God’s message to all mankind climaxes in the Gospel and its implications.
As the Apostle Paul states the essence of the Gospel it is this: “Christ died for our sins according to the Scriptures, that he was buried, that he was raised on the third day according to the Scriptures, and that he appeared … (1 Corinthians 15:3,4).
He appeared! As the living Christ, he appeared to real and living people who bore witness to his resurrection.
He appeared to Simon Peter. This appearing is not described by any one of the four gospel narrators. Still, we know that he did so appear, because Luke says that a group of believers who had gathered privately in Jerusalem during the evening of resurrection Sunday reported with joy that the risen Lord had appeared to Simon (Luke 24:34).
He appeared to the twelve disciples. John reports that on the evening of the same Resurrection Sunday “when the disciples were together with the doors locked for fear of the Jews, Jesus came and stood among them and said, ‘Peace be with you.’ (John 20:19).
He appeared to more than 500 of the brothers at the same time. St. Matthew gives us this account, and it coincides with the promise Jesus made to his disciples on the eve of his passion: “But after I have risen, I will go ahead of you into Galilee” (Matthew 26:32).
In 1 Corinthians 15:6, later Paul writes that though some of the 500 had since died, many, perhaps several hundred, were still alive to bear testimony to what they had seen. Perhaps this is his invitation to any who were still skeptical, suggesting they seek out one or more of the plentiful eyewitnesses.
If Christ’s resurrection and subsequent appearances had not been real there would surely have been some among the “more than 500” still living who would readily have announced as a fraud the claim that he had arisen and appeared to many witnesses.
He appeared to James, the brother of Jesus. We have met Jesus’ brother James before. Mark tells us of an incident early in Jesus’ ministry, before James was a believer. He had come along with his family to take Jesus home and away from the crowds. That’s because, according to Mark 3:22 and 31, When his family heard about this [his unusual ministry including bold teachings and miracles], they went to take charge of him, for they said, “he is out of his mind.”
But by the time of Jesus’ resurrection James is a believer. Tradition, a secondary source of evidence, says he was met by Jesus at the open tomb and converted through the miraculous reality of what he saw there. Paul later writes of him calling him “James, the brother of our Lord.” (Galatians 1:19)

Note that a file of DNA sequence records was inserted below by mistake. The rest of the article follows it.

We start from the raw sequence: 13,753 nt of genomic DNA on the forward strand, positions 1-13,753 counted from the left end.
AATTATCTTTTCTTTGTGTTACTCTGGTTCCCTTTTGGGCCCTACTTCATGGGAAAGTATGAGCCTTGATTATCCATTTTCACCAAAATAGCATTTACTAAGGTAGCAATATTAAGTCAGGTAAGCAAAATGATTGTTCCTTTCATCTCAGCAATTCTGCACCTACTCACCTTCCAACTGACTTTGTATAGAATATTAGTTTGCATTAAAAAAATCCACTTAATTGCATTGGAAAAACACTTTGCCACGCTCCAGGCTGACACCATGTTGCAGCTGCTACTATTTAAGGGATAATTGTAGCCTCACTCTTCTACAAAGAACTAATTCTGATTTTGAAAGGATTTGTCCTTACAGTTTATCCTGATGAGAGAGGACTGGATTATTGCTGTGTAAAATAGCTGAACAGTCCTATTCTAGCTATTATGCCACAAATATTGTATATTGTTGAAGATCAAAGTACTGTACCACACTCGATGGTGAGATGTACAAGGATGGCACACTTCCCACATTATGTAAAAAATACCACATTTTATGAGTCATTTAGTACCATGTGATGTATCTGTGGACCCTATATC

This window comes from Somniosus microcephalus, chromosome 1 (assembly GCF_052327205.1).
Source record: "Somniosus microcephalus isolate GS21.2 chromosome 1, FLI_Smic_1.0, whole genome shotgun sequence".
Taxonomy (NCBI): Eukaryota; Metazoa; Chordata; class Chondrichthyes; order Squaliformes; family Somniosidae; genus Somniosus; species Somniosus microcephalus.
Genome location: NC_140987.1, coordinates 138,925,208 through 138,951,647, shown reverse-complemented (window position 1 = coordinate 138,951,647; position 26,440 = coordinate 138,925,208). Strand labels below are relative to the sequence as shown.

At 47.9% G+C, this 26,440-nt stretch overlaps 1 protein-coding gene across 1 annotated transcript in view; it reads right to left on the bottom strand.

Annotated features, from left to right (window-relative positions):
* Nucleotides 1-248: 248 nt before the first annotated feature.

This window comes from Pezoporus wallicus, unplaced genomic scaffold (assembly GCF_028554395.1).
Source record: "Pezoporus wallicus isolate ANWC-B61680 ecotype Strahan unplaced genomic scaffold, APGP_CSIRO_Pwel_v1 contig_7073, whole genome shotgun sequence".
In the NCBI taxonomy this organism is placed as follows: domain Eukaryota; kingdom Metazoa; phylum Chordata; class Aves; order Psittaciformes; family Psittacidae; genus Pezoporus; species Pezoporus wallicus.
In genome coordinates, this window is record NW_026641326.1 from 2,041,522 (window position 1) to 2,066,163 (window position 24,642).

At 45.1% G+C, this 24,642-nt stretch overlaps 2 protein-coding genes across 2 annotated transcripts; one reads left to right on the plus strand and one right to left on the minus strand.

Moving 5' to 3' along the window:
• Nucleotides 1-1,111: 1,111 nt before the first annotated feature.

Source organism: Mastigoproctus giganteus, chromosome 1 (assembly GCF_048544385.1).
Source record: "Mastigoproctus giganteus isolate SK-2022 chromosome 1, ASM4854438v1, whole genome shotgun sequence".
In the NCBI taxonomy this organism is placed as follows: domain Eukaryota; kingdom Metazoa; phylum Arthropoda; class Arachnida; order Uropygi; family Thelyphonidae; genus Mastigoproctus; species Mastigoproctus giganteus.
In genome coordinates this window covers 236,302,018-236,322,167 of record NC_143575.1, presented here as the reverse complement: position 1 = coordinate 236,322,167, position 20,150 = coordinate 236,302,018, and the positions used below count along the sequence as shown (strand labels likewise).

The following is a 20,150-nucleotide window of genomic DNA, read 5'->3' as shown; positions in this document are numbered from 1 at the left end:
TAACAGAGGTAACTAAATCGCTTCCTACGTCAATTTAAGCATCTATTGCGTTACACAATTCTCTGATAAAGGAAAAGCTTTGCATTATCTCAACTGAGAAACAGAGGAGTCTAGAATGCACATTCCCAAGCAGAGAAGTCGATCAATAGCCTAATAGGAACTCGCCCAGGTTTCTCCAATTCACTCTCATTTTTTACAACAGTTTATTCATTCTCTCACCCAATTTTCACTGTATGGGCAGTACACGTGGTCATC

To all the above Paul adds his own name. Last of all Jesus appeared to me also as to one abnormally born. (1 Corinthians 15:7) This refers to Jesus’ separate appearance to Paul on the road to Damascus, many years after the crucifixion and resurrection when as “Saul, the persecutor” he was on the way to take Christians captive to punish them. (Acts 9:1 –19). Paul becomes one of the apostles due to this late personal and specific introduction to the living Jesus, and the direct assignment from the Lord.
If Christ’s Resurrection, and by extension the promise of our own, were just a notion aimed at any who face the reality of death that would at least be a source of comfort. If it were only a “story” to be enacted in passion plays around the world, that would at least be entertaining. On the other hand, if it were a hoax to deceive the gullible, that would be shameful.
The resurrection of Jesus is none of these. It is history with many witnesses. The New Testament, with many copies and fragments of copies in existence from antiquity even when cities of those times lie in ruins, sets the facts forth simply but compellingly. The recognition and joy of followers who saw the resurrected Christ are authentic. The most skillful of minds have been unable to disprove claims convincingly and instead many have pronounced the accounts of the life of Christ to be the writings of trustworthy men and of reliable history.
So we are summoned to listen to the witness of many who were there, and to the witness of the lives of many more down through the centuries, and to the witness of the living Spirit of Christ, who impresses on our spirits the reality of the resurrection dissolving fear of the judgment for believers.
We are summoned to respond when we hear the living Christ announce: I am the resurrection and the life. He who believes in me will live, even though he dies; and he who lives and believes will never die. (John 11: 25, 26).